Triathlon Plus/TriRadar columnist Phil Graves proves a tumble on the Tarmac happens to the best of us.
People say it’s just a case of when, not if, when it comes to bike crashes, and I’ve had my fair share of one-on-one dates with the Tarmac. So, this month I want to take you through my career in crashes and hopefully you’ll learn from some of my amateurish mistakes! I can still remember my first bike crash on a proper race bike, and I’m sure it is exactly the same as everyone else’s. I got my first road bike with clipless pedals when I was 13, and for anyone starting out, getting used to proper bike pedals is a nightmare.
Anyway, out on my first ride I made it around the roundabout at the bottom of the street, but just round the corner there was a queue of traffic at some traffic lights that caused me to stop. Before I knew it, I was lying on the road with my feet still clipped into the pedals, wondering where it had all gone wrong. As a 13-year-old you think you know everything.
Well, not a lot changes as you grow up, but how could something I thought so simple now, have been so difficult then? I’ll even admit it, last year I had a try on a new pedal system and the same thing happened, I just couldn’t get my shoes out of my pedals, and over I toppled. Luckily I was by myself, so couldn’t be humiliated – I would never have lived it down if I’d been out on the chaingang!
Crash, bang, wallop
So that was the first time I said hello to the Tarmac – the very first ride. But my crashing career would progress at quite some speed over the following year. When I was 14, I hit my peak and had the biggest crash I’ve ever had. Perhaps not the most spectacular, but definitely the worst. We were doing bike efforts around the lake and decided we would sprint for a line as we came from the bottom of the lake just before the grandstand.
Boys will be boys, and I thought I was Mario Cipollini because I was wearing a pink leader’s jersey from the Tour of Italy I had got on a trip there earlier in the year. I went full gas, won, and held out my arms in the air as you do, of course. What I didn’t expect was for one of the girls on the camp who was just scooting round outside the grandstand to do a U-Turn right in front of me without looking behind, and I hit her back wheel and took flight at just over 30mph.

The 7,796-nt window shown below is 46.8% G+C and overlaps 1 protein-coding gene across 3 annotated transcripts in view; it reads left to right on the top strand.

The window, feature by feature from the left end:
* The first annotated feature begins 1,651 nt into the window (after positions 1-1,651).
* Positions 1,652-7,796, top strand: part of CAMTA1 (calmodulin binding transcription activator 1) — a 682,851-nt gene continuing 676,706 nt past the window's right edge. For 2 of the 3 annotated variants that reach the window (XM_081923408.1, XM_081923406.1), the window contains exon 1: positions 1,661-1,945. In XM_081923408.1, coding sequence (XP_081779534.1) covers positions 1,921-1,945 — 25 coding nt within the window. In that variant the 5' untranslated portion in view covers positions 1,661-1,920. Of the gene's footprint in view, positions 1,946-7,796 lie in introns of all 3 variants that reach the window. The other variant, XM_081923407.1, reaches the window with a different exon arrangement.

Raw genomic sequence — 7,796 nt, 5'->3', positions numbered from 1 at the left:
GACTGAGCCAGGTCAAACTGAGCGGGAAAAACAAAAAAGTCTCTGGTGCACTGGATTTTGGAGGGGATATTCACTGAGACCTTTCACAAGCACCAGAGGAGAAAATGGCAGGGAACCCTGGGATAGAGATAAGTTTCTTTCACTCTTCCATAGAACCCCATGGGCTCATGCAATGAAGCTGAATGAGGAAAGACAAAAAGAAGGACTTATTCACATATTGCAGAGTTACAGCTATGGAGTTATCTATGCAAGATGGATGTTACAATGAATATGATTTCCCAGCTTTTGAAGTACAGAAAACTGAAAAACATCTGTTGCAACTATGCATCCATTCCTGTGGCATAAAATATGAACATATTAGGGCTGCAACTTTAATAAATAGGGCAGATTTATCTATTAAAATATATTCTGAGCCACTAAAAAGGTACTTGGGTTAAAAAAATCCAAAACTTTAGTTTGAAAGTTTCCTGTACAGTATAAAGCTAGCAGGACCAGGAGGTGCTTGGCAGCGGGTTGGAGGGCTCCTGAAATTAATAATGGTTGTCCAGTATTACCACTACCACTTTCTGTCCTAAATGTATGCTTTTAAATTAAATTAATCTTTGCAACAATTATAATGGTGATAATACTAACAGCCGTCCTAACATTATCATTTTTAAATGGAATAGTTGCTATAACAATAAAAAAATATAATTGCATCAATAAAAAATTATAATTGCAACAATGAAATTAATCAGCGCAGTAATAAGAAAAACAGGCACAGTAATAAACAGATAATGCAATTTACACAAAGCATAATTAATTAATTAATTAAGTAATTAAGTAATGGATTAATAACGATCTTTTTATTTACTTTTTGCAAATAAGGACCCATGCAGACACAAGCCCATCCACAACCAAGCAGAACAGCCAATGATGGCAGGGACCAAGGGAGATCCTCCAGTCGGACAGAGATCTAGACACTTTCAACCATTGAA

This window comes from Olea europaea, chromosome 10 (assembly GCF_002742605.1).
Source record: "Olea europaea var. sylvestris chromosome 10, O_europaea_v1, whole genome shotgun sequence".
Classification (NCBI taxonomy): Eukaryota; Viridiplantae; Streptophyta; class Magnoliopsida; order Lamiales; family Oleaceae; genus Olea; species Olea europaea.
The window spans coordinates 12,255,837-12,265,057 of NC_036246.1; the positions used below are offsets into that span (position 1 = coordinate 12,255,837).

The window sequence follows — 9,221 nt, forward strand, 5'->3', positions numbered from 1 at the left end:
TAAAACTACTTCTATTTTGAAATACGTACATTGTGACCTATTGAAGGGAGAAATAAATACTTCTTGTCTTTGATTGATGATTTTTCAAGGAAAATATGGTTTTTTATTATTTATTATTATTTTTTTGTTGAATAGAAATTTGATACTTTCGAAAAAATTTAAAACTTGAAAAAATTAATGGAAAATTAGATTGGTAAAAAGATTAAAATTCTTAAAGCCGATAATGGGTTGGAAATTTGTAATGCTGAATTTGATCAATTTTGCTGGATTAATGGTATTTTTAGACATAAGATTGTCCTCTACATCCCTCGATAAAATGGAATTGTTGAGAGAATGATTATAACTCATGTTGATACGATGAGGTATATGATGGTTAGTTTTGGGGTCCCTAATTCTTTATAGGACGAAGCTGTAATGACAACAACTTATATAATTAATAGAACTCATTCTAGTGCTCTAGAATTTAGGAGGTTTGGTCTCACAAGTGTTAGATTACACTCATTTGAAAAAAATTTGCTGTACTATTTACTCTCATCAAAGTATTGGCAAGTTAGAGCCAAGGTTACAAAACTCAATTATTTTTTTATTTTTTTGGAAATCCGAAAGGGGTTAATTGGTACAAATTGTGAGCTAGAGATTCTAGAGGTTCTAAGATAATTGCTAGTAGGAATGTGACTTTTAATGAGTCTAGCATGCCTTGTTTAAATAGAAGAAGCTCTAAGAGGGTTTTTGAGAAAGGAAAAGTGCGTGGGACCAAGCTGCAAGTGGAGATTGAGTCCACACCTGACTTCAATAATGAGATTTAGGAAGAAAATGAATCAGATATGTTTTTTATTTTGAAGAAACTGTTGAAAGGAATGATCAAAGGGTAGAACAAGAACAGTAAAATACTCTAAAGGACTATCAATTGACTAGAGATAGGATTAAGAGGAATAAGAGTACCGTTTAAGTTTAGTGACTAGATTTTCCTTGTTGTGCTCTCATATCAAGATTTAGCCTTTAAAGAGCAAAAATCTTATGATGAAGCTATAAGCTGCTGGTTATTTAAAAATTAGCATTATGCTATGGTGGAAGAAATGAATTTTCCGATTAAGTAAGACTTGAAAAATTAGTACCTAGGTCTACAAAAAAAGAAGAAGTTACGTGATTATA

I lay there and knew I had broken my collarbone, which a trip to the hospital (still in my pink jersey, so I looked a prize idiot in A&E) confirmed. It took me two months before I could start training again and was the longest summer of my life!
Stuck to the bar
There have been a few more accidents along the way, including one crash riding a road race in the wet, where I slit my hand open pretty bad (tip: wear track mitts when riding!). I got back on, with my hand sticking to my bars because of all the blood.
However, now we arrive at my latest crash. I was sprinting a friend for a sign (do you notice a pattern here?) on my summer bike. It was the first ride of the year on that bike and the chain must have got brittle during the winter, as it snapped when I was sprinting at full power.
This all happened in full view of about eight guys I was riding with, so I had a good audience as I smashed my ‘bits’ on the crossbar. I ended up with feet out of the pedals, riding on the crossbar, hands holding on to the bars for dear life. I could only stop by using my feet, so I had two huge holes in my overshoes where I had used my toes as brakes on the Tarmac.
But I did stay on – better than one of the guys watching, who ended up in the hedge backwards – to this day we all have no idea how! I finally managed to stop, but it takes quite a while when you use your feet to slow down from 30mph. I got off, as I didn’t have a chain so couldn’t pedal over to the guys. I remember the guy in the hedge laughing his head off, saying he’d never seen anything like it. After 10 minutes of hysterics we set off home.
So, be careful, and try not to get embroiled in any sprints for signs with your friends – it can only end in disaster. I’ll see you on the road – I’m the one with the huge three-inch scar across his left hand and the funny-looking left collarbone.